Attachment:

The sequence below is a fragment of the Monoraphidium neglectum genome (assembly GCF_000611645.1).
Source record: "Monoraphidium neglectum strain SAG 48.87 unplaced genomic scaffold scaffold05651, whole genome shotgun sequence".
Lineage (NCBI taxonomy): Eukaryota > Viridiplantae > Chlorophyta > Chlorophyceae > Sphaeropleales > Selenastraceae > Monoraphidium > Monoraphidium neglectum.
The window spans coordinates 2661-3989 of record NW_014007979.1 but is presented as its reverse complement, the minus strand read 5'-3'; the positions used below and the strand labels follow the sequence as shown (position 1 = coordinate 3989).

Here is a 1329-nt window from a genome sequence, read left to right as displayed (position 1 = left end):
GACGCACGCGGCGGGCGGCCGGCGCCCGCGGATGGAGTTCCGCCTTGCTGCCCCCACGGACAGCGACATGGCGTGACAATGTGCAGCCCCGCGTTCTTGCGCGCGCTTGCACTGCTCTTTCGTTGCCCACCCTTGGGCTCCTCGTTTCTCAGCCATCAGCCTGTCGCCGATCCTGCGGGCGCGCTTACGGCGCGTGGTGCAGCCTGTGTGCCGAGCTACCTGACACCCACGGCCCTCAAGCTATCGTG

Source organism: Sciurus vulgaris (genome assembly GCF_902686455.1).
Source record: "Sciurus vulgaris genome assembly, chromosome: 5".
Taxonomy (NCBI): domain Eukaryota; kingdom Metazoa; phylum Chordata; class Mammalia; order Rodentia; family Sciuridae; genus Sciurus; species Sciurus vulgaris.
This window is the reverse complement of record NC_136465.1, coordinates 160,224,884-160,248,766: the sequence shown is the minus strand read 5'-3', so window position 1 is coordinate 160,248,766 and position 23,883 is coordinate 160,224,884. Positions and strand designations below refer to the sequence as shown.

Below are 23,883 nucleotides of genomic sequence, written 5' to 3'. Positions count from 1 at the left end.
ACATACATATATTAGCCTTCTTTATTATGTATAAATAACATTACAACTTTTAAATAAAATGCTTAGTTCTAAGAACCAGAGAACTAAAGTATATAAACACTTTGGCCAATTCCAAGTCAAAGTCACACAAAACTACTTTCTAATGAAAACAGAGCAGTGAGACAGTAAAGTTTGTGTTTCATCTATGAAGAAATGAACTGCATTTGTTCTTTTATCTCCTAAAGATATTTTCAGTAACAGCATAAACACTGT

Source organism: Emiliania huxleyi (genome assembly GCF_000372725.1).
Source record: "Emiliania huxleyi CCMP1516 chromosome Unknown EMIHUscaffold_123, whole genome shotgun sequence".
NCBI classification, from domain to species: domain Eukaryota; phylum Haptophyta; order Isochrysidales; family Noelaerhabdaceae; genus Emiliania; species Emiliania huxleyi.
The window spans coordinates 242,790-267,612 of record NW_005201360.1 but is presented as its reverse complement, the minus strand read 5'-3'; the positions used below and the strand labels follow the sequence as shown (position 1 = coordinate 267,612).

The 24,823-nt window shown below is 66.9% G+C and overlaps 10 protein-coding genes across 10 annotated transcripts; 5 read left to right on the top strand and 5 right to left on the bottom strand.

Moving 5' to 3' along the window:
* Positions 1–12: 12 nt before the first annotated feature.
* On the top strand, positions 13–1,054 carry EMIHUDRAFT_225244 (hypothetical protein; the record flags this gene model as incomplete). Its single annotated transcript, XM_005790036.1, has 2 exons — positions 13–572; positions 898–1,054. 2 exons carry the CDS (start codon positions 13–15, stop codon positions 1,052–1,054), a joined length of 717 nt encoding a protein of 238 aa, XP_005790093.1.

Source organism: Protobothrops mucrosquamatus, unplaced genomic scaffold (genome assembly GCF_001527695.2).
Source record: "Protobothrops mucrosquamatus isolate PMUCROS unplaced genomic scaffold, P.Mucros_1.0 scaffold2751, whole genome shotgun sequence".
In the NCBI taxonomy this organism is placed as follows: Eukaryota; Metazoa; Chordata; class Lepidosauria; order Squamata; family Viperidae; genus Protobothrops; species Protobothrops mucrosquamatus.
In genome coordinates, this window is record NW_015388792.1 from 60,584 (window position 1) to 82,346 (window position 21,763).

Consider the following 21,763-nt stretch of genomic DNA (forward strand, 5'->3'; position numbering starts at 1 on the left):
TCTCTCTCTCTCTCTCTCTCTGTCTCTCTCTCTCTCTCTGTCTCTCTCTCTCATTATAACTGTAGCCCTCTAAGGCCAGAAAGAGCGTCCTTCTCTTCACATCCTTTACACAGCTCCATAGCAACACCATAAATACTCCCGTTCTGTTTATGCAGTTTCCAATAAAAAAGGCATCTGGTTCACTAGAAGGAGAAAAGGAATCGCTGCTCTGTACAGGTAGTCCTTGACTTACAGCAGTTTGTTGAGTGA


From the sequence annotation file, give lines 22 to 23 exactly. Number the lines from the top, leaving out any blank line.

Source record: "Protobothrops mucrosquamatus isolate PMUCROS unplaced genomic scaffold, P.Mucros_1.0 scaffold2751, whole genome shotgun sequence".
In the NCBI taxonomy this organism is placed as follows: Eukaryota; Metazoa; Chordata; class Lepidosauria; order Squamata; family Viperidae; genus Protobothrops; species Protobothrops mucrosquamatus.